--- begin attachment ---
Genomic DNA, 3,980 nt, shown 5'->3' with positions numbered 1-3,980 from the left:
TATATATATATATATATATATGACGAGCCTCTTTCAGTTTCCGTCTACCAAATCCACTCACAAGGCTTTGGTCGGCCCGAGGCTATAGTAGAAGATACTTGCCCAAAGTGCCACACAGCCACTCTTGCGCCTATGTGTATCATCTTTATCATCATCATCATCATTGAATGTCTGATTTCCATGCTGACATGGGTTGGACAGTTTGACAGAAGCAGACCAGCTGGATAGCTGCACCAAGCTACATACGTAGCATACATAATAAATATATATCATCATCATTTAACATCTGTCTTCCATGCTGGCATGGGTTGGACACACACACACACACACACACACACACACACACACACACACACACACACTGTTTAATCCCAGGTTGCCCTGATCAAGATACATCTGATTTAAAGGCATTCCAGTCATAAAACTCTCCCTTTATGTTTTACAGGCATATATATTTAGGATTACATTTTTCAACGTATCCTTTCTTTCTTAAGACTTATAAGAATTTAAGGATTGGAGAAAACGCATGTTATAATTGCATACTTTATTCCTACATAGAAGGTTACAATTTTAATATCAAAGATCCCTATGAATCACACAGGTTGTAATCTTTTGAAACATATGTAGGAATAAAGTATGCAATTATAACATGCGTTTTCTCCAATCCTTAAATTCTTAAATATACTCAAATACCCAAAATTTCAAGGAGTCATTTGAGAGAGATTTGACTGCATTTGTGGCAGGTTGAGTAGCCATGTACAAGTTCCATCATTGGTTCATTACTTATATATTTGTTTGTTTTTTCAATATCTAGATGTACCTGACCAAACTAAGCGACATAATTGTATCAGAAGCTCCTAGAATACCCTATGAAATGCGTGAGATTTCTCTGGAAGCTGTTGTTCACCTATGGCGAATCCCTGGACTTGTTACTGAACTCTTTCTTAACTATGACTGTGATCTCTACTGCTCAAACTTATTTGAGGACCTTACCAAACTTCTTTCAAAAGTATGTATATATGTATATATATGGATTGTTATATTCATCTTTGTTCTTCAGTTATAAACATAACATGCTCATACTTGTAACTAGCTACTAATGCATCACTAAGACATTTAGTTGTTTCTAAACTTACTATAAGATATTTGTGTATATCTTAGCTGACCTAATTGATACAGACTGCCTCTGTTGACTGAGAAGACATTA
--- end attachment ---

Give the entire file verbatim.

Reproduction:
Genomic DNA, 3,980 nt, shown 5'->3' with positions numbered 1-3,980 from the left:
TATATATATATATATATATATGACGAGCCTCTTTCAGTTTCCGTCTACCAAATCCACTCACAAGGCTTTGGTCGGCCCGAGGCTATAGTAGAAGATACTTGCCCAAAGTGCCACACAGCCACTCTTGCGCCTATGTGTATCATCTTTATCATCATCATCATCATTGAATGTCTGATTTCCATGCTGACATGGGTTGGACAGTTTGACAGAAGCAGACCAGCTGGATAGCTGCACCAAGCTACATACGTAGCATACATAATAAATATATATCATCATCATTTAACATCTGTCTTCCATGCTGGCATGGGTTGGACACACACACACACACACACACACACACACACACACACACACACACACACTGTTTAATCCCAGGTTGCCCTGATCAAGATACATCTGATTTAAAGGCATTCCAGTCATAAAACTCTCCCTTTATGTTTTACAGGCATATATATTTAGGATTACATTTTTCAACGTATCCTTTCTTTCTTAAGACTTATAAGAATTTAAGGATTGGAGAAAACGCATGTTATAATTGCATACTTTATTCCTACATAGAAGGTTACAATTTTAATATCAAAGATCCCTATGAATCACACAGGTTGTAATCTTTTGAAACATATGTAGGAATAAAGTATGCAATTATAACATGCGTTTTCTCCAATCCTTAAATTCTTAAATATACTCAAATACCCAAAATTTCAAGGAGTCATTTGAGAGAGATTTGACTGCATTTGTGGCAGGTTGAGTAGCCATGTACAAGTTCCATCATTGGTTCATTACTTATATATTTGTTTGTTTTTTCAATATCTAGATGTACCTGACCAAACTAAGCGACATAATTGTATCAGAAGCTCCTAGAATACCCTATGAAATGCGTGAGATTTCTCTGGAAGCTGTTGTTCACCTATGGCGAATCCCTGGACTTGTTACTGAACTCTTTCTTAACTATGACTGTGATCTCTACTGCTCAAACTTATTTGAGGACCTTACCAAACTTCTTTCAAAAGTATGTATATATGTATATATATGGATTGTTATATTCATCTTTGTTCTTCAGTTATAAACATAACATGCTCATACTTGTAACTAGCTACTAATGCATCACTAAGACATTTAGTTGTTTCTAAACTTACTATAAGATATTTGTGTATATCTTAGCTGACCTAATTGATACAGACTGCCTCTGTTGACTGAGAAGACATTA